To play the game the ball is served diagonally starting with the right service court. The serves are always done underhand below the waist of the server with the server standing behind the back line when serving. For a successful serve the ball should be hit into the air without being bounced and land in the diagonal service court of the opposing player. If the served ball touches the net but still lands within the opposing side’s service court, the serve may be taken over without a fault declared. This is called a “let.”

The ball must bounce once on each side of the net before volleys are allowed. To volley means to hit the ball in the air without first letting it bounce. The players cannot have their bodies within the non-volley zone area to hit the ball unless it first bounces in that area.

A fault it committed when the ball touches any part of the non-volley zone on the serve, is hit out of bounds, does not clear the net, is volleyed before a bounce has occurred on each side, is volleyed from the non-volley zone, or is hit when the ball bounces more than once on a side. The server continues to serve, alternating service courts, and scoring points for each time the opposing player faults, until he commits a fault himself.6 In singles play the server serves from the right service court when his score is even and from the left when his score is odd.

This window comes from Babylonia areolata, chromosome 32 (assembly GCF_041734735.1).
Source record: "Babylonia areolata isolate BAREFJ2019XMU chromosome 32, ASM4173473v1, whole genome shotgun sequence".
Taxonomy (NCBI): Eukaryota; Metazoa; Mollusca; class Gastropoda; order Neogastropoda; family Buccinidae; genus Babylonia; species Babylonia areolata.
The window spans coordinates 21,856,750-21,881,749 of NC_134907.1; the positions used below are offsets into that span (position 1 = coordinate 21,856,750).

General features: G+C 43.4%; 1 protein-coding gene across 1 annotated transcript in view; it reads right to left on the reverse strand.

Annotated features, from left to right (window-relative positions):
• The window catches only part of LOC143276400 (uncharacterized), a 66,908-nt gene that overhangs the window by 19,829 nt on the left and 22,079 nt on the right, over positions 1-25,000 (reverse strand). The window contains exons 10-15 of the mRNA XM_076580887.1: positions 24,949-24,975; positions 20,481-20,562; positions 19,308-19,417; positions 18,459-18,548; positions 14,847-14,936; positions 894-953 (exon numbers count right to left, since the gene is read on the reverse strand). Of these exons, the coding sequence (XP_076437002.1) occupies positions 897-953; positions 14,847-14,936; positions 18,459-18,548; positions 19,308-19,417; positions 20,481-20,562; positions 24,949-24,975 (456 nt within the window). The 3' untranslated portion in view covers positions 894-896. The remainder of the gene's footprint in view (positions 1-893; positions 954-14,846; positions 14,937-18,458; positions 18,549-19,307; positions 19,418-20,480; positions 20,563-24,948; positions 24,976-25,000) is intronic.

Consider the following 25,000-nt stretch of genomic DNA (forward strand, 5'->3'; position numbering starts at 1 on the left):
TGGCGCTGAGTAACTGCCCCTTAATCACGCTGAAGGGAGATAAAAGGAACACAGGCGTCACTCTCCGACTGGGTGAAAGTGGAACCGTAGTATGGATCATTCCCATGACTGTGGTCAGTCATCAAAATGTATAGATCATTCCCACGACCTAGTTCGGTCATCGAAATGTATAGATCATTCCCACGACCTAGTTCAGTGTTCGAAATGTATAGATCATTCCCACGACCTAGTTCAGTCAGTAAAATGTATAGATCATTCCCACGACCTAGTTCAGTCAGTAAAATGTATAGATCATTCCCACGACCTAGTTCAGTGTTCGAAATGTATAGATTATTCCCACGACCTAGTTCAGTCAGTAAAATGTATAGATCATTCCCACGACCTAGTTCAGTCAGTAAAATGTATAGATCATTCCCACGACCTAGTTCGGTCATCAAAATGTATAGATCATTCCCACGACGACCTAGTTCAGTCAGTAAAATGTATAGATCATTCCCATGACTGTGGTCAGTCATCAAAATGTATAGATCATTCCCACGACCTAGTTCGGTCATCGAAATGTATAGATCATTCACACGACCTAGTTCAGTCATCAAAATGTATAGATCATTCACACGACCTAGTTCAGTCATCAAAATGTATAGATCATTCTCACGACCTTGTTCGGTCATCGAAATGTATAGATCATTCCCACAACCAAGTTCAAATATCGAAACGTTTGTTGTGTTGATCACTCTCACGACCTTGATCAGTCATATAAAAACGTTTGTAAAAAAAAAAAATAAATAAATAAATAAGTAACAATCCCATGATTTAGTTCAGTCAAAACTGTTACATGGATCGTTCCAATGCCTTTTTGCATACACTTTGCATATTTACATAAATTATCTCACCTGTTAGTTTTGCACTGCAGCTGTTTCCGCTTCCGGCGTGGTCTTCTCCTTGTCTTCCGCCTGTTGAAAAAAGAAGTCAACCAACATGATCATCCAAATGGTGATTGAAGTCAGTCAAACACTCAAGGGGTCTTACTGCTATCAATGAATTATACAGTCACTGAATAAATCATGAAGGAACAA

In doubles play both players have the opportunity to serve and score points until they commit a fault, except for the first service sequence of a new game, when only one team member can serve until faulting and the service passes to the other team. In doubles, service starts from the right service court and then switches to the left side alternating back and forth while successfully scoring. When the first team member loses the serve, the second team member then takes over serving until he faults and the service is passed to the opposing team. When the serving team’s score is even, the first server plays from the right service court; when odd, he plays from the left service court.

Points are only scored by the serving team. Games are usually played to 11 points with the team winning by 2 points, continuing the play if necessary to meet the 2 point requirement. Tournament games may be played to 15 or 21 with a win by 2 points.